While other insurers may also be interested in Centene, Cigna is seen as one of the most logical partners in the current, more-rigorous antitrust environment because the two have little overlap, the people said. Any deal would likely see Cigna needing to divest some assets, they added.
Centene Corp. fielded potential takeover interest from Cigna Corp. as of late, as indicated by individuals familiar with the matter, underscoring how huge health insurers are as yet anxious to combine in spite of regulatory aversion for jumbo deals in the space. The conversations were fundamental and didn’t prompt serious deal negotiations before the end of last year, said individuals, who requested to not be distinguished because the matter isn’t public. There are no discussions progressing, and it’s indistinct whether they could be resuscitated, individuals said.
Centene fell about 1.4% to close at $75.34 in New York on Wednesday, giving the St. Louis-based company a market value of about $44 billion. Cigna fell less than 1% to close at $234.02, giving the Bloomfield, Connecticut-based company a market value of about $77 billion.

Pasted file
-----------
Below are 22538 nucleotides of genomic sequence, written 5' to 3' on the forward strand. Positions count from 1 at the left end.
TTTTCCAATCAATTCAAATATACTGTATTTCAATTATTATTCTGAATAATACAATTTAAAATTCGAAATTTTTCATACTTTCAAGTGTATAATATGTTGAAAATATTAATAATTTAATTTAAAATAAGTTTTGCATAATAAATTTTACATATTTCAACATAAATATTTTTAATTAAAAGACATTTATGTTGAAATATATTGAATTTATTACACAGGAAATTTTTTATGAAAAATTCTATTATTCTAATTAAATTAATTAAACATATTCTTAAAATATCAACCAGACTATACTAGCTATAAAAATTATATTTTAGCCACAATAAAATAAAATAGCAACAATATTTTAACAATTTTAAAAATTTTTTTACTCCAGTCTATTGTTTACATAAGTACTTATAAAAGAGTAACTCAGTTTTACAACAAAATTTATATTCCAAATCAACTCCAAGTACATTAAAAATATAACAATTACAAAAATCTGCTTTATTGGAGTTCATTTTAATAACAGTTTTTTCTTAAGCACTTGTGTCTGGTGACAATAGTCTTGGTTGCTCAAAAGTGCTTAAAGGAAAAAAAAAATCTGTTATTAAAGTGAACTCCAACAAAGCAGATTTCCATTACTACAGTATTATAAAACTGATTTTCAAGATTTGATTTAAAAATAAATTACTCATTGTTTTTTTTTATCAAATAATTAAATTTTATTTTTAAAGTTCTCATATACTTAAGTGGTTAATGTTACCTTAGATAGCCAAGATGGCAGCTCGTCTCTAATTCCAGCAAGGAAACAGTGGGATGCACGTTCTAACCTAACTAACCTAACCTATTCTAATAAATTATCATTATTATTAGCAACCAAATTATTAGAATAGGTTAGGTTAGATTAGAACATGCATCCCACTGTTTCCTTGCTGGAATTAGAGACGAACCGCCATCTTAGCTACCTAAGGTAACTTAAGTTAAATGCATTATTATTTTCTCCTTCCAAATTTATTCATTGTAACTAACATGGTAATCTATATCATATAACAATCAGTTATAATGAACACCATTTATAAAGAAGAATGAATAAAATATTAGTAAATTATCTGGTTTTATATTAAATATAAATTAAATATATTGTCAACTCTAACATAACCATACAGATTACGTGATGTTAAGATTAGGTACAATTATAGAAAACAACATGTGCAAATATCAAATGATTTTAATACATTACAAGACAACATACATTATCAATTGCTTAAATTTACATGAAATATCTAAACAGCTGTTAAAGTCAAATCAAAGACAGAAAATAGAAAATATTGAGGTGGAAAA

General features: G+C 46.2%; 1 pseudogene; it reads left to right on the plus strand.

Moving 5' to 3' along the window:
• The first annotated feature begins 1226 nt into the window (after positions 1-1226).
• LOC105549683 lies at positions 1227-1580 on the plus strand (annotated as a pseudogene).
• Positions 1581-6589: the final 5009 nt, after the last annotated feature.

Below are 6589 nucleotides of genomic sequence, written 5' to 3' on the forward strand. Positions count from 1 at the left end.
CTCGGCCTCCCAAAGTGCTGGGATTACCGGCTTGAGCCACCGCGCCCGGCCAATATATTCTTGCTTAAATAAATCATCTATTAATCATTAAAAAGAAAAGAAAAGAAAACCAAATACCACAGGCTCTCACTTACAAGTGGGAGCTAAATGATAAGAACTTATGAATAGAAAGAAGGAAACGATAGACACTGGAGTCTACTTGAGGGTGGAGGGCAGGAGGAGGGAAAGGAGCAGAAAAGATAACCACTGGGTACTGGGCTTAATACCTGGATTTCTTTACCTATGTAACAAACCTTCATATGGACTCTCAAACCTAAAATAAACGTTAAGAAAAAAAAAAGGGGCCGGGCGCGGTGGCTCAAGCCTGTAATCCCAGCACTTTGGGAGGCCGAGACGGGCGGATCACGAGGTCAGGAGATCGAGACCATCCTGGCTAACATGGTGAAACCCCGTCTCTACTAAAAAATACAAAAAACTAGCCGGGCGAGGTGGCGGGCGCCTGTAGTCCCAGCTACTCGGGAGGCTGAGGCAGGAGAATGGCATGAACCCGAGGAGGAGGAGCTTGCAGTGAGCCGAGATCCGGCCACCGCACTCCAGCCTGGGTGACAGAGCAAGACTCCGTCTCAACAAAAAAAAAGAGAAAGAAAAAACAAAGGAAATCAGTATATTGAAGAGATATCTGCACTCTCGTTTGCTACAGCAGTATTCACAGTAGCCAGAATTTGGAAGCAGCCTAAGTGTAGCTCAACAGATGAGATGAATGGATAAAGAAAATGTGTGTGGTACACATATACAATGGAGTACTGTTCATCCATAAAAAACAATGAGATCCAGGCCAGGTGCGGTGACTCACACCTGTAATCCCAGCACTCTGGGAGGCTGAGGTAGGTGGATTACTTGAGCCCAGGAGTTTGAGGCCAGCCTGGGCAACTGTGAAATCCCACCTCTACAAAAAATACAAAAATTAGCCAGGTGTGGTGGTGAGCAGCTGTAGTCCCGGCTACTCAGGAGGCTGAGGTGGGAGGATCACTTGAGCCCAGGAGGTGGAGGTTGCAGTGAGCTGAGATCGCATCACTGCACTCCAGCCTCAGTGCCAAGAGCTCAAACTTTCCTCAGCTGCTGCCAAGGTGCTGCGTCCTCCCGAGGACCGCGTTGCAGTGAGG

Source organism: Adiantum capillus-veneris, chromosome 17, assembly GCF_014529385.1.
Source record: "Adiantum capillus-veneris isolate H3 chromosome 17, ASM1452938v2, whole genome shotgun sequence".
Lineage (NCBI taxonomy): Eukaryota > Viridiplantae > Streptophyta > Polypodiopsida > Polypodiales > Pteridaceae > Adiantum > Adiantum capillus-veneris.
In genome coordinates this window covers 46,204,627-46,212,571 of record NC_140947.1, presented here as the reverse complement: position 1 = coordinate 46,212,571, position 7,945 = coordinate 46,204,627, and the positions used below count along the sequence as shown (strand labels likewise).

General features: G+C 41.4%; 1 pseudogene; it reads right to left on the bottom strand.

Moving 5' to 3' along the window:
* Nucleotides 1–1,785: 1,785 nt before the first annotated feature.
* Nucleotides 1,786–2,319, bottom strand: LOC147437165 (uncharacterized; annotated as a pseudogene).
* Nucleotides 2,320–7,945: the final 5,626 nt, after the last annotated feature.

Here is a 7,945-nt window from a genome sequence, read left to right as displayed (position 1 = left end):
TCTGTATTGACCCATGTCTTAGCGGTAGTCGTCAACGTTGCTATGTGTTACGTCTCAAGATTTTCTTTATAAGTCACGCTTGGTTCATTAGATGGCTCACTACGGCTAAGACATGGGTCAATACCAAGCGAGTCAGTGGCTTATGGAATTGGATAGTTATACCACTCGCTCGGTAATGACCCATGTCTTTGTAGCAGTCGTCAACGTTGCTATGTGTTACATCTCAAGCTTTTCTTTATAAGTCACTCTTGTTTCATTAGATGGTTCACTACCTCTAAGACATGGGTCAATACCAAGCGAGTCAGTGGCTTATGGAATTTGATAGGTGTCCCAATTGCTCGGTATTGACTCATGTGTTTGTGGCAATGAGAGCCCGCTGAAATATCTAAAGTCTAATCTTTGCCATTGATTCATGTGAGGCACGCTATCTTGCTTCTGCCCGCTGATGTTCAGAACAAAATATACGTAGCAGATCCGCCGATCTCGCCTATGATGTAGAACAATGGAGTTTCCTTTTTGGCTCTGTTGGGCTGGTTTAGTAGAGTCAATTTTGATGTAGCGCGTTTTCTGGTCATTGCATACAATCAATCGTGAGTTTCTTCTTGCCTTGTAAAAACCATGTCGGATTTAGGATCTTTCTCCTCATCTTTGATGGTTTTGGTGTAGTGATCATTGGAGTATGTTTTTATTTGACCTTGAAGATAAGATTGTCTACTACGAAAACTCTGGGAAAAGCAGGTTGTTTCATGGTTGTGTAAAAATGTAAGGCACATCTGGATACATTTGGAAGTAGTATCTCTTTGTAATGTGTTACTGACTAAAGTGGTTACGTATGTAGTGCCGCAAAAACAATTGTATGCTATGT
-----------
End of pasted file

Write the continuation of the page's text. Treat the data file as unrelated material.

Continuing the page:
A deal would help Cigna to expand in the high-growth parts of the health insurance market: government-sponsored health-care programs. Centene is a powerhouse in Medicaid for low-income people and Medicare for older Americans. Cigna’s insurance business is focused more on commercial products sold to employers. The bulk of its revenue comes from managing prescription benefits and other services, rather than directly from medical premiums.
Any transaction would be among the biggest deals attempted by rival health insurers since two mega mergers collapsed in 2017 after being opposed by antitrust regulators and blocked by judges: a $48 billion effort by Anthem Inc. to buy Cigna; and a $35 billion proposed takeover of Humana Inc. by Aetna Inc.
Antitrust enforcers later signed off on Cigna’s $54 billion acquisition of pharmacy-benefit manager Express Scripts Holding Co. and CVS Health Corp.’s $68 billion merger with Aetna, both of which created behemoths in insurance and prescription-drug benefits.
Centene has been in the spotlight since the November announcement that Quentin Koffey’s Politan Capital Management had amassed a stake in the company. Centene said in December that longtime Chief Executive Officer Michael Neidorff would retire in 2022 after 25 years at the helm. It also agreed to add five directors to its board as part of an agreement with Politan.
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